Description: Globally, human beings think about, interact with and regulate health and medicine in a variety of ways. How fit bodies are defined, what are appropriate methods of childbirth, or even what are considered norms of medical care are influenced by cultural experiences, transnational flows of ideas and social systems of knowledge. As a holistic and comparative discipline, anthropology has a variety of perspectives through which we can explore these complexities of human behaviors concerning health. In this course, we will use anthropological approaches to examine culturally specific behaviors related to ideas of health, wellness and healthcare systems. This semester will serve as an introduction to some aspects of the broad field of medical anthropology and will be focusing on its cultural approaches, examining the topics of study through ethnomedical, experiential, critical and applied lenses.
We will be studying the following questions:
- How do cultural perspectives influence perceptions and realities of health and wellness?
- How does knowledge of health and disease compare and contrast across human societies?
- How do ideologies of the body shape our social and political interactions? How are ideologies of the body shaped by social and political interactions?
- How do healthcare systems reflect social and cultural ideologies of health and wellness?
Anthropology of Globalization
Taught as AN598 for the Department of History and Anthropology, Monmouth University, Fall 2012
Description: Globalization – loosely defined as a process of increasing interdependency between the local and the global through the movement of people, ideas, objects and capital – has been a topic of and tool for anthropological study for the last few decades. But what does it mean? How do we as individuals behave in a world where “globalization” is a household word? What are the processes of globalization? How does globalization as a concept and a reality influence and affect anthropological research? This semester, we will explore these questions and more.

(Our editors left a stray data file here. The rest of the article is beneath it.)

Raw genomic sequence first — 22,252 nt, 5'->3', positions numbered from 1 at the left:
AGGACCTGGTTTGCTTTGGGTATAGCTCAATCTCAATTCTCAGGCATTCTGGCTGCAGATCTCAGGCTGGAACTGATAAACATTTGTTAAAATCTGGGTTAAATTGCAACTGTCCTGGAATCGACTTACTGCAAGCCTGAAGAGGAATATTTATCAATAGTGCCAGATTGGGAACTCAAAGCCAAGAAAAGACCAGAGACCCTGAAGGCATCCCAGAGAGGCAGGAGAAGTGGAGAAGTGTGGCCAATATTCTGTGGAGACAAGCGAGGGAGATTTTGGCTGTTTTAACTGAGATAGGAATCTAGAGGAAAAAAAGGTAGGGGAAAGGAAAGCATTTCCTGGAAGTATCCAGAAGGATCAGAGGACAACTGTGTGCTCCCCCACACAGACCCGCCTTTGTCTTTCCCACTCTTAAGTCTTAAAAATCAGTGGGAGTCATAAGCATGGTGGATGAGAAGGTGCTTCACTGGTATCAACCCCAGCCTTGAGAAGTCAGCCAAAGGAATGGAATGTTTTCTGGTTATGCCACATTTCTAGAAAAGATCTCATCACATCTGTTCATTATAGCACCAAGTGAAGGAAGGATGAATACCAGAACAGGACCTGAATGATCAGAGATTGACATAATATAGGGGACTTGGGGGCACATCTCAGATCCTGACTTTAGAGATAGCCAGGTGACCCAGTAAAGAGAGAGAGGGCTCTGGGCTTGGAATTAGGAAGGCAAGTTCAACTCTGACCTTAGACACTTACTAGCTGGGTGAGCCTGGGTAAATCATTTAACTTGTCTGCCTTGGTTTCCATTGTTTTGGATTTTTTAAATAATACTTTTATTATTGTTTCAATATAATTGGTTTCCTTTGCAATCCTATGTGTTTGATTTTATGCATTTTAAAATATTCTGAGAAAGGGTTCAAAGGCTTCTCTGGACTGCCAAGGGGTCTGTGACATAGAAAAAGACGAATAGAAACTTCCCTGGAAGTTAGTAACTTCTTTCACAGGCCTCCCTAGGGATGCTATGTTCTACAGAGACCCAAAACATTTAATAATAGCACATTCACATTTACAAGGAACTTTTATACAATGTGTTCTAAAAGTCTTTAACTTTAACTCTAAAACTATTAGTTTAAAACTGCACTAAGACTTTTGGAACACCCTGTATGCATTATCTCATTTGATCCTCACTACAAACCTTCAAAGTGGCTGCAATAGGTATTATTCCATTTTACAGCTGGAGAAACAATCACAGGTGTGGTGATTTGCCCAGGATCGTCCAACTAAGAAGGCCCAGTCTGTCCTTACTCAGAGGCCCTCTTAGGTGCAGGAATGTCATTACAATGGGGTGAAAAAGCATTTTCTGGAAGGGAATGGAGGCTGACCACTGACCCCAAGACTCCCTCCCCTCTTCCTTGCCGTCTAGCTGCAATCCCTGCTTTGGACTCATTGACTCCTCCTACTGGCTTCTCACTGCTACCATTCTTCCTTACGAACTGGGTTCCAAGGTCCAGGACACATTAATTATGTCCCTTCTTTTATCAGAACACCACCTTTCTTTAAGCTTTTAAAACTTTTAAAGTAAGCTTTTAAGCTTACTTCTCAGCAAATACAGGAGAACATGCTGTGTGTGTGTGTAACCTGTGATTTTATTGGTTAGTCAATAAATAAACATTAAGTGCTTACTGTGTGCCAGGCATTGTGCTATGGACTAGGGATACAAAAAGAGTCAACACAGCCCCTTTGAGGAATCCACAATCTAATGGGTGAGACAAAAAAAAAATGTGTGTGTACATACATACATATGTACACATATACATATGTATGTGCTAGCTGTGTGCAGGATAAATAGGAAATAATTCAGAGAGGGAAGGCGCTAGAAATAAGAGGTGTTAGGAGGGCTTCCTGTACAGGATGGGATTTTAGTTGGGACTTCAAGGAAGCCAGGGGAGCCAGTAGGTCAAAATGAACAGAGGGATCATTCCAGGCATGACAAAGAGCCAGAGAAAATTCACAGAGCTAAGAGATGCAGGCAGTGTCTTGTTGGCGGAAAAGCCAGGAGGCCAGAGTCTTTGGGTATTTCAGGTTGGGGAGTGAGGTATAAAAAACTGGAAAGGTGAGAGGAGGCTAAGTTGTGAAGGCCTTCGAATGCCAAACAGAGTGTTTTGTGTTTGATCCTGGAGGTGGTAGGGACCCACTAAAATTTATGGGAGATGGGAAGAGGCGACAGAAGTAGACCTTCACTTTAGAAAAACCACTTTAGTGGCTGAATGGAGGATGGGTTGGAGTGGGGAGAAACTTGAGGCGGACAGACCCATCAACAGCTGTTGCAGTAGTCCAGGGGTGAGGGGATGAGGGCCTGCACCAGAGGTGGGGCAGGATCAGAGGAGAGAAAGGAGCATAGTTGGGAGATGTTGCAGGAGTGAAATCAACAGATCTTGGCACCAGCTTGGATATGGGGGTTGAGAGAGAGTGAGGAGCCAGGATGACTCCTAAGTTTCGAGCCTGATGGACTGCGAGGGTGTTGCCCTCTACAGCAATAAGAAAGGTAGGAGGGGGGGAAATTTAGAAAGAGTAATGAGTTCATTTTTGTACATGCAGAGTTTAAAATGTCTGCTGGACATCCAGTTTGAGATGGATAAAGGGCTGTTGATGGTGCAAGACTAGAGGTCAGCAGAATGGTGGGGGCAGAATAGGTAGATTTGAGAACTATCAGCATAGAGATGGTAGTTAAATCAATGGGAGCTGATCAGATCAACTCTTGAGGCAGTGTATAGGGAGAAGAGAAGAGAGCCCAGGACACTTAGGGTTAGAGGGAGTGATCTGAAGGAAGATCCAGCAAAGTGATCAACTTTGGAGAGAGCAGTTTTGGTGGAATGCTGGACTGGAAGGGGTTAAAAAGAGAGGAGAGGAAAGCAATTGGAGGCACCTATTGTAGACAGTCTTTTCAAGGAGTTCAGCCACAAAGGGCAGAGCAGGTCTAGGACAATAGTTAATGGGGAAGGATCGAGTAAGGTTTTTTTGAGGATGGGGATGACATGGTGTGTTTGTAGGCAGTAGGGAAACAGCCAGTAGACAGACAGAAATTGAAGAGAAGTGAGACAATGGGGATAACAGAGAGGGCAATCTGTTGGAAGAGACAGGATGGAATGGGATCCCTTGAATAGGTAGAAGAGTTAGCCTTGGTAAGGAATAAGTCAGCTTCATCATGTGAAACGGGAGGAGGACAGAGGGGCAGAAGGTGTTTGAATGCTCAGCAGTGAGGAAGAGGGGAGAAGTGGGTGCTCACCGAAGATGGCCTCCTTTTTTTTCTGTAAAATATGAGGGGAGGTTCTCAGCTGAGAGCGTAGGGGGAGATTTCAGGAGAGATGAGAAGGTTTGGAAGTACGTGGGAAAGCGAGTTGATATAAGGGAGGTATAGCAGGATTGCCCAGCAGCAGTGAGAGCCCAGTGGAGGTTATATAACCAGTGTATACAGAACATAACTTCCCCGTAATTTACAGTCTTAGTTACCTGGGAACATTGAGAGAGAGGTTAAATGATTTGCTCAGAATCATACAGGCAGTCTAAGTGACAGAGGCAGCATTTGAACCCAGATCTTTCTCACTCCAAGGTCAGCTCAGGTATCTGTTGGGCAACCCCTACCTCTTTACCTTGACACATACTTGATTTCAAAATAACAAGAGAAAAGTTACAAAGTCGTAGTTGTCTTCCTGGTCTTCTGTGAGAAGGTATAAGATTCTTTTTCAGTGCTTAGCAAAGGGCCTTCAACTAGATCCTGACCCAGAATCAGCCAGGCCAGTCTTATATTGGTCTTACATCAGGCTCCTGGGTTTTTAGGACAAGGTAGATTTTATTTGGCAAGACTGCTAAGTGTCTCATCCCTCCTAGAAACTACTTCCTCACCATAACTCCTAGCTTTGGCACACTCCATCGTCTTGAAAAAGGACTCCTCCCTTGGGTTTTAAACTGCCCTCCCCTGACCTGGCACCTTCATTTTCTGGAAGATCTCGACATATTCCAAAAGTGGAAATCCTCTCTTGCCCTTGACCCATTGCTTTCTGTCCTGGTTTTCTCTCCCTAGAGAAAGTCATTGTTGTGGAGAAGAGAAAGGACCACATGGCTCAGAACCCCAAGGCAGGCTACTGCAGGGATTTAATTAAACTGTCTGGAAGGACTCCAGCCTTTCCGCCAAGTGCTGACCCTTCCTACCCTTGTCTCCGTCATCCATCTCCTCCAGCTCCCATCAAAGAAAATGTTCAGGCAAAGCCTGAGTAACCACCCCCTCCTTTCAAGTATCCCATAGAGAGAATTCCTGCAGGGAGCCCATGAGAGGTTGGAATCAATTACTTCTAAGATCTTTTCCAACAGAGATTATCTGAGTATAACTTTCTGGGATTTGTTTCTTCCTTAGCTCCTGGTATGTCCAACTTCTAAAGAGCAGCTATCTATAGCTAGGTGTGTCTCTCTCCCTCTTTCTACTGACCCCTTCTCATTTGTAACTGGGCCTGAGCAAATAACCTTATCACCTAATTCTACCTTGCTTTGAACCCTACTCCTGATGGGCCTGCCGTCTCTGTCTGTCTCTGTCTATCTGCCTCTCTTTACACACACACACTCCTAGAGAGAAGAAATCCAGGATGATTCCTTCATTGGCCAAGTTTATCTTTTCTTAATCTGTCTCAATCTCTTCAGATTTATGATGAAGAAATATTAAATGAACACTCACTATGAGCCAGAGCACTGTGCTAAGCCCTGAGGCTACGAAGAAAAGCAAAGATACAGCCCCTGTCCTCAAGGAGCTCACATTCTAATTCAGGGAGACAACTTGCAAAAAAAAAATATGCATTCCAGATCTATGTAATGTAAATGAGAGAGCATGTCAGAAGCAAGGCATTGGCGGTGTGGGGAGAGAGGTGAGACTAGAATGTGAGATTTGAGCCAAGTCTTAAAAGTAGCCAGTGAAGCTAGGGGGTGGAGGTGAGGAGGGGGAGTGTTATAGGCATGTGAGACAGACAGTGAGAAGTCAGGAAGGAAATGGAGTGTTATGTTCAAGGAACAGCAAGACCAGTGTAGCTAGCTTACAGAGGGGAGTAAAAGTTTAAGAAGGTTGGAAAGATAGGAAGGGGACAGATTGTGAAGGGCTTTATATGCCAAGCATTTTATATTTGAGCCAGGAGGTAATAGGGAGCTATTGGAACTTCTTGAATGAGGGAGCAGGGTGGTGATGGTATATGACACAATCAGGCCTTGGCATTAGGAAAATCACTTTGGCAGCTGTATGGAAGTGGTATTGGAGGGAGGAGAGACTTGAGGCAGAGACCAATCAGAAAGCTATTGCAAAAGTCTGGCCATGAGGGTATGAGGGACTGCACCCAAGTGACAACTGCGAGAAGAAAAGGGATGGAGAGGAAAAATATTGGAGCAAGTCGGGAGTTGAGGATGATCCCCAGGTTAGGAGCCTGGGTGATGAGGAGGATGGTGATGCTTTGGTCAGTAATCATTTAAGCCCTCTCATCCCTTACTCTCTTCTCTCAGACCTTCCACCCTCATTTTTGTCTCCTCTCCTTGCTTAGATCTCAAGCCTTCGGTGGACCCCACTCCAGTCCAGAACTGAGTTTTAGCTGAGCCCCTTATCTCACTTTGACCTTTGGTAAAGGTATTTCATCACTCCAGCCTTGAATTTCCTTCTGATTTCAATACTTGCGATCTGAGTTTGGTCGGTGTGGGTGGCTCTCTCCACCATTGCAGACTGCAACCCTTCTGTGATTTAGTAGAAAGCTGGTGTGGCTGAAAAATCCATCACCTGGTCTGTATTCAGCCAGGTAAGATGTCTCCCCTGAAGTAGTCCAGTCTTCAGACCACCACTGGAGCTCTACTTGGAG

In order to address these questions, we will examine a number of globalization processes – media, consumption, tourism, health and food among others. In the first part of the semester we will explore the history and development of different concepts of globalization as a theoretical approach. In later sections of the class, we will take a closer look at how anthropologists utilize the concept of globalization through case studies related to the different topics listed above. Through the semester, the class will interrogate the theme of globalization as both a tool and challenge to anthropologists and anthropological research. Students will consider the ways in which anthropological inquiry of globalization has influenced the discipline.
Proseminar in Russian and East European Area Studies
Taught for the Russian and East European Institute, Indiana University, Fall 2011 – enrollment: 7
Description: R600 is a required course for students seeking the M.A. degree at Indiana University’s Russian and East European Institute. The course is also open to graduate students from other departments. This course provides students with a broad overview of Russian and East European Area Studies. Faculty guest speakers are invited to a majority of the classes in order to provide students with an introduction to their areas of specialty and to enrich the experience.
ANTH E260: Culture, Health and Illness
Associate Instructor, Indiana University, Spring 2007, Spring 2010
Description: For this course I taught the discussion sections. Why do people in some cultures suffer illnesses caused by fear, nerves, and the evil eye, and what cures exist? Who are shamans, and what roles do they play across cultures? How can specialists trained in biomedicine be more sensitive to the cultural beliefs of their patients? What are anthropologists doing to address the AIDS pandemic?